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Most people with acute pancreatitis recover completely from their illness. The pancreas returns to normal with no long-term effects. Pancreatitis may return, however, if the underlying cause is not eliminated.
Some 5%-10% of people develop life-threatening pancreatitis and may be left with any of these chronic illnesses, or even die due to complications of pancreatitis:
Chronic pancreatitis does not resolve completely between attacks. Although the symptoms may be similar to those of acute pancreatitis, chronic pancreatitis is a much more serious condition because damage to the pancreas is an ongoing process. This ongoing damage can have any of the following complications:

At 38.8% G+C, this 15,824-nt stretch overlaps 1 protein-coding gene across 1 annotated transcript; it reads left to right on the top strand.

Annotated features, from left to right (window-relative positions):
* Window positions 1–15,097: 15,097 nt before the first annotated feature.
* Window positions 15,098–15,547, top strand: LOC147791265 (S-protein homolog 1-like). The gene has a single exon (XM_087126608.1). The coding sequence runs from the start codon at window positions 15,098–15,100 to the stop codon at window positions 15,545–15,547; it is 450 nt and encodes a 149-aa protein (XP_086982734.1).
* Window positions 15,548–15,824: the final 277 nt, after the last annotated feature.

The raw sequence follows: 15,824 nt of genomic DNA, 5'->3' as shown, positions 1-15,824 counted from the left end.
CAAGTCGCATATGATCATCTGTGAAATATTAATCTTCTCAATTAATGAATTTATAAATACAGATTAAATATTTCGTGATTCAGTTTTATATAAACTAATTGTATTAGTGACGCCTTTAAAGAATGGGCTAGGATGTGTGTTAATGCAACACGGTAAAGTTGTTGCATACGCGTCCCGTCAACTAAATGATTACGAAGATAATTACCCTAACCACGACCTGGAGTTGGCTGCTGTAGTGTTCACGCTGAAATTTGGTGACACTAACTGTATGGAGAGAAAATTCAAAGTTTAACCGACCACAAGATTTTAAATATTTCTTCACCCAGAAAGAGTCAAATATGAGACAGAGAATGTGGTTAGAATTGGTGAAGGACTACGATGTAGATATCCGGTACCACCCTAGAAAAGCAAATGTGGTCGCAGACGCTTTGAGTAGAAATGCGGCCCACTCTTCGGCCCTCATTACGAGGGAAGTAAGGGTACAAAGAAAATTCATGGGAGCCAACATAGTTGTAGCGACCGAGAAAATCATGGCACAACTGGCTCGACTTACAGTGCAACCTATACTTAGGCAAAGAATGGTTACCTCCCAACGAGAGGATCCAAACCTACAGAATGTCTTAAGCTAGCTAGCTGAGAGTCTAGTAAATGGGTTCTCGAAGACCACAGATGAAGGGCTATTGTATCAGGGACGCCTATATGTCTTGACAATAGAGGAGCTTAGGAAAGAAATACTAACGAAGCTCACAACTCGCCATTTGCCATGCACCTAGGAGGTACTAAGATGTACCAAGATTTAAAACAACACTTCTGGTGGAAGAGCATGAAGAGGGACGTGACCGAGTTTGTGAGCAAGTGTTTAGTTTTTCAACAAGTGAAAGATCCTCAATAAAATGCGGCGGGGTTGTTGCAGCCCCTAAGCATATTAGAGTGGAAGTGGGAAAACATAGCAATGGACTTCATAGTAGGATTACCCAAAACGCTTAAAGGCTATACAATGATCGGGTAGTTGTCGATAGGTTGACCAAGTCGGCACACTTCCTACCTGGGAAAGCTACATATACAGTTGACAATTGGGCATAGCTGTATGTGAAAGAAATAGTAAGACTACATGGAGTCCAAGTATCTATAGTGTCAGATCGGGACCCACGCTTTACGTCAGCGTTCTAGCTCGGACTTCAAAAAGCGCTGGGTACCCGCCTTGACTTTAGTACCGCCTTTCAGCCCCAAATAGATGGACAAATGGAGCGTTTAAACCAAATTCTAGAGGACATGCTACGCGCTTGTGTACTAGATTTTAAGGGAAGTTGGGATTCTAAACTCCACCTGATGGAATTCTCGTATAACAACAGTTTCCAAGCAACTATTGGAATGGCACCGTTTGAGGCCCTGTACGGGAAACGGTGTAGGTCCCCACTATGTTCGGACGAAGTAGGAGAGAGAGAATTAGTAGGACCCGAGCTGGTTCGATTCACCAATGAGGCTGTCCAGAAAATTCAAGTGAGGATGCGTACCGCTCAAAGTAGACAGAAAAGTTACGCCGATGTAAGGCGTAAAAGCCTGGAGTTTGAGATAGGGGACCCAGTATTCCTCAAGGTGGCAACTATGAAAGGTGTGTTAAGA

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The symptoms of pancreatitis can vary greatly from patient to patient. What were your symptoms at the onset of your disease?
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The pancreas is a gland located in the upper, posterior abdomen and is responsible for insulin production (endocrine pancreas) and the manufacture and secretion of digestive enzymes (exocrine pancreas) leading to carbohydrate, fat, and protein metabolism.